That group, namely the people of Israel, must still become a role model to the world. Rav Kook, the first Chief Rabbi of Israel, put it poetically in his book, Orot Kodesh (Sacred Lights), “Since we were ruined by unfounded hatred, and the world was ruined with us, we will be rebuilt by unfounded love, and the world will be rebuilt with us.”
Sleeping through the Storm
In the story, Jonah’s escape from his mission by ship caused the sea to roar and nearly sank the vessel. At the height of the storm Jonah went to sleep detaching himself from the turmoil and leaving the sailors to fend for themselves. Gradually, they began to suspect that someone among them was the cause of the storm. They cast a lot and the lot fell on Jonah, the only Jew on board.
In many ways, today’s world is similar to Jonah’s ship. As Christine Lagarde, head of the International Monetary Fund, put it: “We are all in one boat, one global economy. Our fortunes rise together, and they fall together. …We have a collective responsibility—to bring about a more stable and more prosperous world, a world in which every person in every country can reach their full potential.” Yet, the sea around us is raging, and the sailors, who are all of humanity, are blaming the Jew on board for all their troubles.
Like Jonah, we are sound asleep. Though we are beginning to wake up to the existence of hatred toward us, we have yet to realize that not carrying out our mission is the reason for the hatred. If we do not wake up soon, the sailors will throw us overboard, as they did with Jonah. Rav Yehuda Ashlag, author of the Sulam (Ladder) commentary on The Zohar, wrote in his essay, “The Arvut” (Mutual Guarantee): “It is incumbent upon the Israeli nation to qualify itself and the rest of the people in the world to evolve into assuming this sublime work of love of others.”
The Wake-Up Call
Jonah tells the sailors to throw him overboard, as only this will calm the sea. Reluctantly, the sailors obey and the storm calms. A whale swallows Jonah, and for three days and three nights he stays in its abdomen, introspecting his actions and decisions. He begs for his life and vows to carry out his mission.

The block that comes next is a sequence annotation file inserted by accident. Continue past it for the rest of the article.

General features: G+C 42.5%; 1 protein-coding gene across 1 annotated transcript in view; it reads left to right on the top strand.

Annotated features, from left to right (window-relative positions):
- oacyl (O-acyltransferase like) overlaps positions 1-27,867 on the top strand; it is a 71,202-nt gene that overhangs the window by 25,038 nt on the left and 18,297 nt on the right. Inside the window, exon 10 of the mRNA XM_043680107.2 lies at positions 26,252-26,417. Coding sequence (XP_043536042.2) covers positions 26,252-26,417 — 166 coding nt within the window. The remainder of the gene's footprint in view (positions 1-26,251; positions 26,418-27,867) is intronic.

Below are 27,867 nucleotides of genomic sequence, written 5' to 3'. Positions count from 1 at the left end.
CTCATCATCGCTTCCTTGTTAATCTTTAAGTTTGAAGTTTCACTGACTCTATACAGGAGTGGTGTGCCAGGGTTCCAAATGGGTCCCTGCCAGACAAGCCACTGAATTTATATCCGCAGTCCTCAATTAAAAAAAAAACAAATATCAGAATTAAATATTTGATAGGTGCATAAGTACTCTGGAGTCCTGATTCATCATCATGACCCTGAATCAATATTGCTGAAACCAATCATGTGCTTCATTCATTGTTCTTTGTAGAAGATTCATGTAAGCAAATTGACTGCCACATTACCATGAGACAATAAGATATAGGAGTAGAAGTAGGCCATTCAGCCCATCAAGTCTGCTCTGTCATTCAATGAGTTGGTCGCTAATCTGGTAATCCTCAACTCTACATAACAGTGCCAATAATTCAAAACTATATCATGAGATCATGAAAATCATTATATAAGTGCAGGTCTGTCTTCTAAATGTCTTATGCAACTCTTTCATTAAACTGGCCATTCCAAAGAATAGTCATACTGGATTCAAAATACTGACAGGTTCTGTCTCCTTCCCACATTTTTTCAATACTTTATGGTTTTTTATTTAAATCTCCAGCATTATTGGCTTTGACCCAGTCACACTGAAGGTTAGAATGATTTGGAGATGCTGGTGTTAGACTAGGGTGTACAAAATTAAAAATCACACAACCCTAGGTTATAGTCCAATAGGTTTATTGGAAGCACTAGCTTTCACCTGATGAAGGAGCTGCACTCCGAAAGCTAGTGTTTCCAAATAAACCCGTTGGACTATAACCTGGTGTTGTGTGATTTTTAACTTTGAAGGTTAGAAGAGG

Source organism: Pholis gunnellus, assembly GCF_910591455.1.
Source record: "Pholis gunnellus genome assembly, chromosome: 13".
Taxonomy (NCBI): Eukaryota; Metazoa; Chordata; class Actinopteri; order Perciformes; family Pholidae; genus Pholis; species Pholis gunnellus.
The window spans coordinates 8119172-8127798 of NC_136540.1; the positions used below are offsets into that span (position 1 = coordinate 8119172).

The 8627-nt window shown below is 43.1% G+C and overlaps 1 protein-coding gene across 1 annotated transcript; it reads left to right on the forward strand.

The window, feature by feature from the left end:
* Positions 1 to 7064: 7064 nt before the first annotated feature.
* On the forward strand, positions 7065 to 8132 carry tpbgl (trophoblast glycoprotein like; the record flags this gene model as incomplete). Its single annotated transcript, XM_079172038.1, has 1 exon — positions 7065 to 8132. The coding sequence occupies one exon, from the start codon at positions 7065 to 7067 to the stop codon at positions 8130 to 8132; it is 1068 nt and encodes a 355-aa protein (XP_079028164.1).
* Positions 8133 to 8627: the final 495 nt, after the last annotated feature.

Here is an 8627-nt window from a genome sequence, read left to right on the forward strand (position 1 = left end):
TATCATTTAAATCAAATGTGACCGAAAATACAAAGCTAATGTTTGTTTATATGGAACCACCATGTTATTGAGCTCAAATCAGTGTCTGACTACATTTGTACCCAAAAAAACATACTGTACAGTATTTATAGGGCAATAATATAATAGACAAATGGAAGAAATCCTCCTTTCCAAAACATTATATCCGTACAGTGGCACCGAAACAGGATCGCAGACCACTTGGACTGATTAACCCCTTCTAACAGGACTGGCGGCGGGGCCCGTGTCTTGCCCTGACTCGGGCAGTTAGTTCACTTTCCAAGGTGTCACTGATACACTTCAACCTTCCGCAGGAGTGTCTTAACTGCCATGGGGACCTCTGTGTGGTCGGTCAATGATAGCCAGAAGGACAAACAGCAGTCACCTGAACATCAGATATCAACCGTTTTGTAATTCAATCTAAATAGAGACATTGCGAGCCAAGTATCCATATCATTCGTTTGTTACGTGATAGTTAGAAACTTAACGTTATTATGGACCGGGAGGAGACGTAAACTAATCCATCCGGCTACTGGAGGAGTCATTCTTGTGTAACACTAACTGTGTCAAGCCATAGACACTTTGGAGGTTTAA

Like Jonah, each of us carries within something that is stirring up the world. We, the people of Israel, carry a method for achieving peace through connection. Unity is the very root of our being. This DNA is what makes us a people because we were declared a nation only after we pledged to be “as one man with one heart” and strove to love our neighbor as ourselves.” Today we must rekindle this bond because wherever we go, this untapped power is destabilizing the world around us in order to compel us to unite and reignite it.
Just as the current separation among us projects separation to the whole of humanity, unity between us will inspire the rest of the nations to unite, as well. When we unite, it will endow humanity with the energy required to achieve worldwide unity, where all people live “as one man with one heart.” So the only question is whether we assume our responsibility, or prefer to be thrown overboard, only to subsequently agree to carry out our task.
If we want to end our troubles, be rid of anti-Semitism and have a safe and happy life, we must unite and thus set an example of unity for all the nations. This is how we will bring peace and quiet to the world. Otherwise the nations’ hatred toward us will keep growing.
Now we see that when people pay so much for the privilege of reading the book of Jonah on Yom Kippur, they inadvertently state their support of the mission of the Jewish people toward the world: to be a light unto nations by showing an example of unity and connection. To conclude, let me quote once more the great Rav Kook: “Any turmoil in the world comes only for Israel. Now we are called upon to carry out a great task willingly and mindfully: to build ourselves and the entire ruined world along with us” (Igrot [Letters]).